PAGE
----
Maids and bandsmen
These tokens were almost never used and remained in the Hospital archives, later to be inherited by the Museum. Among the tokens are nuts and coins, scraps of embossed metal, rings and bracelets, playing cards and scraps of lace. I’m not sure if there are any baby’s mittens, but Tracy Emin’s ceramic mitten on the railings by Coram’s statue outside the museum ensures there’s at least one.
There’s a fascinating, illustrated article here at MuseumCrush by Caro Howell, Director of the Foundling Museum, talking about them.
Once the babies had been accepted, they were sent to live with a wet nurse in the countryside away from London for a few years. At the age of 4 or 5, they moved to live communally at the Foundling Hospital where they lived as in a boarding school until they were 15 years old. After that they were apprenticed to a trade or to domestic service and moved out, although the Hospital continued to keep track of them until they were 21. Many of the girls went on to work as maidservants. As music was a significant part of their schooling, some of the boys became musicians in the army or navy.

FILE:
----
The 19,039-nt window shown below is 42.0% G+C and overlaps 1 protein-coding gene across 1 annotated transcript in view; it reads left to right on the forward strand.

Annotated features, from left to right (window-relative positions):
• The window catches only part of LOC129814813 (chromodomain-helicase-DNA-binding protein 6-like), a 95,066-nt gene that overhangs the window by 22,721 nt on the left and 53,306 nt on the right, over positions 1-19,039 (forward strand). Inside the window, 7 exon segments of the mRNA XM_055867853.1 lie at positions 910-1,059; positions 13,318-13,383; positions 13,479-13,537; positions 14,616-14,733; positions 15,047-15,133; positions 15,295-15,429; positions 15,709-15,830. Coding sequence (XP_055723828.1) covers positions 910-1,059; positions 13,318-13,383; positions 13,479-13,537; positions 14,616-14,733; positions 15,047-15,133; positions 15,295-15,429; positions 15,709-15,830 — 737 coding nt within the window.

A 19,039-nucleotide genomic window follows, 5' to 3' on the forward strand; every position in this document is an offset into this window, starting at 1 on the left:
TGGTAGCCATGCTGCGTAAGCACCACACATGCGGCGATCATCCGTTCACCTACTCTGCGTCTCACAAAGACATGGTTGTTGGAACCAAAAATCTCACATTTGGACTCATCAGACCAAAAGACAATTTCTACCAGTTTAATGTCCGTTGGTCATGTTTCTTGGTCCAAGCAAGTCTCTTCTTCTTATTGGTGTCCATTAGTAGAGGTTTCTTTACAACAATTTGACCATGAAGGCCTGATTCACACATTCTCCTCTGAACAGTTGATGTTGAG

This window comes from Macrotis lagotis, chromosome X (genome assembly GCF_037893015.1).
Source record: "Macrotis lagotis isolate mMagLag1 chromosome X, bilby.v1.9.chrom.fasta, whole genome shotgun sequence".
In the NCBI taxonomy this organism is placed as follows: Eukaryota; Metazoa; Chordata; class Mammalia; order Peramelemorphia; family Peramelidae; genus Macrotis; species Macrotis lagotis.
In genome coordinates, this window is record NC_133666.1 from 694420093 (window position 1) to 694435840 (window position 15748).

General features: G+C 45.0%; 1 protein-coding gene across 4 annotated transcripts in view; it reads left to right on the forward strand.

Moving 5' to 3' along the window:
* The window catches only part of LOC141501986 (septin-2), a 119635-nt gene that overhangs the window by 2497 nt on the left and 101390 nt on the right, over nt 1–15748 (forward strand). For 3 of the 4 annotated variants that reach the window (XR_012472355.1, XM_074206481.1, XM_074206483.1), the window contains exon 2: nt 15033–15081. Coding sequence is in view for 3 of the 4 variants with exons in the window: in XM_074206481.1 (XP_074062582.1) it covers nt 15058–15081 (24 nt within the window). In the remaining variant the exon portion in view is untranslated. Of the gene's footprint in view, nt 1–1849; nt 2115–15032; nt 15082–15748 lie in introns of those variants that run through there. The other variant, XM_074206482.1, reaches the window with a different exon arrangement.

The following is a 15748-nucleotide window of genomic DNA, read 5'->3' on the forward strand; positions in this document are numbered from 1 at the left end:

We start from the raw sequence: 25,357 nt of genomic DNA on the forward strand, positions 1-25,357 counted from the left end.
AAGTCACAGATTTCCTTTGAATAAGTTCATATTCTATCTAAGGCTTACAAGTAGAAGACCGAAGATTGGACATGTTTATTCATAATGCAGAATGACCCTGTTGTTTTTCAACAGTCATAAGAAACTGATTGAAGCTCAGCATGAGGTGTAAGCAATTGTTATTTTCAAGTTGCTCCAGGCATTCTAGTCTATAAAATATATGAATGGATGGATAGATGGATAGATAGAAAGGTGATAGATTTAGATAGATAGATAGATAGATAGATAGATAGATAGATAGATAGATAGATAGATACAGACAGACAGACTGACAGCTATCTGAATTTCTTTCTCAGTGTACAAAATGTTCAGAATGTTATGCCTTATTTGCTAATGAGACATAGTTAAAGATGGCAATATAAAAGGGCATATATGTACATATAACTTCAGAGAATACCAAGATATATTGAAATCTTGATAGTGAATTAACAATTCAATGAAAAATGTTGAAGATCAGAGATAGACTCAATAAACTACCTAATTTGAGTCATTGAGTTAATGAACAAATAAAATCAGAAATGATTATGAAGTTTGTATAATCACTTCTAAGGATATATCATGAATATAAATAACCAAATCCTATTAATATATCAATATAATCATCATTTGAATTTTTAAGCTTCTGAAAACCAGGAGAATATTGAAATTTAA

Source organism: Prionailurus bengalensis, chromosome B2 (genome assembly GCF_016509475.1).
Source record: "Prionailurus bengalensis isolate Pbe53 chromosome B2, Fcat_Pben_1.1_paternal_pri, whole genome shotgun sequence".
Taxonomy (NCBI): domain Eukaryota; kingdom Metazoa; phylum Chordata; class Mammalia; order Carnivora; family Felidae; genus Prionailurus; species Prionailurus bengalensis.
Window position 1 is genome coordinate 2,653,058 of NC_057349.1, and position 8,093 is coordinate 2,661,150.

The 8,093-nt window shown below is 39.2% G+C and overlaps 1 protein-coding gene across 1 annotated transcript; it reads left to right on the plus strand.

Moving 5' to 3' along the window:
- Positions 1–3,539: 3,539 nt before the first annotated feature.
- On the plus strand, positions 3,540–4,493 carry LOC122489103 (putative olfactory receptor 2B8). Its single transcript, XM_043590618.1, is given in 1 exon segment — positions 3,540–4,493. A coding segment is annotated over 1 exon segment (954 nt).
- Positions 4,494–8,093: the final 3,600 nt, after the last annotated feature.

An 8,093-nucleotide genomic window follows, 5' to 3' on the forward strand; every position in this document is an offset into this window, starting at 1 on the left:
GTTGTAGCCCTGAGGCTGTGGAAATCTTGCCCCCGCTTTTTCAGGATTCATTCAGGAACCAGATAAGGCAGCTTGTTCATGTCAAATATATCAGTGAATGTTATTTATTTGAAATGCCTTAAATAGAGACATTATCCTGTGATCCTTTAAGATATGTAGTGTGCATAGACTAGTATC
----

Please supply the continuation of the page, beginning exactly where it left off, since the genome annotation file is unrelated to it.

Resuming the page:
The Foundling Hospital operated for a little over 200 years. Over that time it took in around 25,000 children. It was finally made redundant by changes in society and the law in the 1950s. The Hospital’s successor organisations are The Thomas Coram Foundation for Children (aka Coram) and the Foundling Museum itself.
I used a great number of internet sources putting this post together. Most of them are linked directly from the text, so I won’t repeat them here.
All the illustrations are my own photos taken during our visit to the museum on 16th March 2022. All except the following:
- The exterior photo of the Foundling Museum is by Alan Stanton, 2018 and is CC BY-SA 2.0 (via Wikimedia Commons).
- William Hogarth’s engravings Gin Lane and The Harlot’s Progress, the sketch of his arms for the Foundling Hospital, and the engraving from his painting Self Portrait with Pug are all long out of copyright. Again via Wikimedia Commons.